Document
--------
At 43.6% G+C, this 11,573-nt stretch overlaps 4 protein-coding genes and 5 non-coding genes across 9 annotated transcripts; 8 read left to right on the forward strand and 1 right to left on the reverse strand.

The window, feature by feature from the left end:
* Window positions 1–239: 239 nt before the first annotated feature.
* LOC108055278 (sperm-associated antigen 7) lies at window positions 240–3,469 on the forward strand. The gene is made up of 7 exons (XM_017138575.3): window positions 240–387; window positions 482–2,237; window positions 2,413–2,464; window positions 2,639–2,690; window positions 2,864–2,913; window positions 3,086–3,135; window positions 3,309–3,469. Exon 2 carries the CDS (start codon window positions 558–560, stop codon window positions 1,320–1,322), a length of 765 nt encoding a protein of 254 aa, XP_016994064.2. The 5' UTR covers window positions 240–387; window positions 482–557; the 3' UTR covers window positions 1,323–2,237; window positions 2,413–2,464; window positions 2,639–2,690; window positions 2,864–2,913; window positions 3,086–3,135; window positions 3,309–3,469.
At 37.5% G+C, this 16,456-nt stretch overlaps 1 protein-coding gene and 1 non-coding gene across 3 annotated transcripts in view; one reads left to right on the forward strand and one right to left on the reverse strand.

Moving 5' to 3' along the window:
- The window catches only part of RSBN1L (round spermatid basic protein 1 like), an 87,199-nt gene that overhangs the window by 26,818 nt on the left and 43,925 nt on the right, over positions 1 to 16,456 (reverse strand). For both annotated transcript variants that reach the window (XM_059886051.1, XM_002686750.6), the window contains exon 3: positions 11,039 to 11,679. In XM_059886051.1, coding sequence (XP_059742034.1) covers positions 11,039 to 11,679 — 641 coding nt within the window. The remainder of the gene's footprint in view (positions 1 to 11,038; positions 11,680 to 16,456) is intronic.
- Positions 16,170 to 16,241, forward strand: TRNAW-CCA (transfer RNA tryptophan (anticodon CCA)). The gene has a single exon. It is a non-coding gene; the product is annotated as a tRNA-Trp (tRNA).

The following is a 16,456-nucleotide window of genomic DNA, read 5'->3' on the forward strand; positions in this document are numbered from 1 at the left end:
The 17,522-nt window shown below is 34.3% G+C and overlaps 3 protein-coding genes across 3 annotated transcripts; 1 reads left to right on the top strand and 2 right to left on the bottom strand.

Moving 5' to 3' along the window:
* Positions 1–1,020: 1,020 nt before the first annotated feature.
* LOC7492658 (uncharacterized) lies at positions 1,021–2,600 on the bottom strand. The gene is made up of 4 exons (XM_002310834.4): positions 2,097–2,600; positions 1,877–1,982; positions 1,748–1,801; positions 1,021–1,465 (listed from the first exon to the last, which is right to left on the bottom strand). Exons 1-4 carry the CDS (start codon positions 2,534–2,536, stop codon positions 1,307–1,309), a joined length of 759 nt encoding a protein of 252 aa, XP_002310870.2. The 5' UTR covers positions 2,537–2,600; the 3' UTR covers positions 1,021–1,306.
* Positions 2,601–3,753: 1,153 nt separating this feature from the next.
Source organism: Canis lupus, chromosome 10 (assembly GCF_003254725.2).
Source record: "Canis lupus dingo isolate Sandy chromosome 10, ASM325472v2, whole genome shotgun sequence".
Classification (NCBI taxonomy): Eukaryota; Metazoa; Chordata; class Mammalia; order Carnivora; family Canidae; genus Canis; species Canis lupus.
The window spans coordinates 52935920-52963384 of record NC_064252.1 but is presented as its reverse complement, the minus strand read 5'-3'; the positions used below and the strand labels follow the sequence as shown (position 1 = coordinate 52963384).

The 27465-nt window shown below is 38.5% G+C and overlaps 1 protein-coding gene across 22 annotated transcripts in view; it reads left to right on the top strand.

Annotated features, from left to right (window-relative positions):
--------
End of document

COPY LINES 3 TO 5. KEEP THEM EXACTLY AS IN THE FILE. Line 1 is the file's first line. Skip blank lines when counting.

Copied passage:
* Window positions 1–239: 239 nt before the first annotated feature.
* LOC108055278 (sperm-associated antigen 7) lies at window positions 240–3,469 on the forward strand. The gene is made up of 7 exons (XM_017138575.3): window positions 240–387; window positions 482–2,237; window positions 2,413–2,464; window positions 2,639–2,690; window positions 2,864–2,913; window positions 3,086–3,135; window positions 3,309–3,469. Exon 2 carries the CDS (start codon window positions 558–560, stop codon window positions 1,320–1,322), a length of 765 nt encoding a protein of 254 aa, XP_016994064.2. The 5' UTR covers window positions 240–387; window positions 482–557; the 3' UTR covers window positions 1,323–2,237; window positions 2,413–2,464; window positions 2,639–2,690; window positions 2,864–2,913; window positions 3,086–3,135; window positions 3,309–3,469.
At 37.5% G+C, this 16,456-nt stretch overlaps 1 protein-coding gene and 1 non-coding gene across 3 annotated transcripts in view; one reads left to right on the forward strand and one right to left on the reverse strand.